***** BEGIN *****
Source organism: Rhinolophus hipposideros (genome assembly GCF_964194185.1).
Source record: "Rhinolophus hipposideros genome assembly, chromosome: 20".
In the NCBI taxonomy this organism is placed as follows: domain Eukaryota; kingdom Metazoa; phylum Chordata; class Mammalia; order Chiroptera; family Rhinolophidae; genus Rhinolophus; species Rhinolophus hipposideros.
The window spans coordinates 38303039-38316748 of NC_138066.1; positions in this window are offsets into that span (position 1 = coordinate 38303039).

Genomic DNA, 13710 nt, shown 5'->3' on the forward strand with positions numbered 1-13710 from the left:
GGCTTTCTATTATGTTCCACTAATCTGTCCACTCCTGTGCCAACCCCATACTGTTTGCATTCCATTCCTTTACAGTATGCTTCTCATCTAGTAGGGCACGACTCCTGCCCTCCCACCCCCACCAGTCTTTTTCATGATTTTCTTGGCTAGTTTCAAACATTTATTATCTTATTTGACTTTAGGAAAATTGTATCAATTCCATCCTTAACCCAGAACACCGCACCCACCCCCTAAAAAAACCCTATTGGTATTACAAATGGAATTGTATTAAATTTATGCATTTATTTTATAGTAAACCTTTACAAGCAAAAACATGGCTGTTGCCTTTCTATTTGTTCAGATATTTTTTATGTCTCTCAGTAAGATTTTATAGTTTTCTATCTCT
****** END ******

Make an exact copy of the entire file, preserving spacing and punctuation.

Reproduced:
Source organism: Rhinolophus hipposideros (genome assembly GCF_964194185.1).
Source record: "Rhinolophus hipposideros genome assembly, chromosome: 20".
In the NCBI taxonomy this organism is placed as follows: domain Eukaryota; kingdom Metazoa; phylum Chordata; class Mammalia; order Chiroptera; family Rhinolophidae; genus Rhinolophus; species Rhinolophus hipposideros.
The window spans coordinates 38303039-38316748 of NC_138066.1; positions in this window are offsets into that span (position 1 = coordinate 38303039).

Genomic DNA, 13710 nt, shown 5'->3' on the forward strand with positions numbered 1-13710 from the left:
GGCTTTCTATTATGTTCCACTAATCTGTCCACTCCTGTGCCAACCCCATACTGTTTGCATTCCATTCCTTTACAGTATGCTTCTCATCTAGTAGGGCACGACTCCTGCCCTCCCACCCCCACCAGTCTTTTTCATGATTTTCTTGGCTAGTTTCAAACATTTATTATCTTATTTGACTTTAGGAAAATTGTATCAATTCCATCCTTAACCCAGAACACCGCACCCACCCCCTAAAAAAACCCTATTGGTATTACAAATGGAATTGTATTAAATTTATGCATTTATTTTATAGTAAACCTTTACAAGCAAAAACATGGCTGTTGCCTTTCTATTTGTTCAGATATTTTTTATGTCTCTCAGTAAGATTTTATAGTTTTCTATCTCT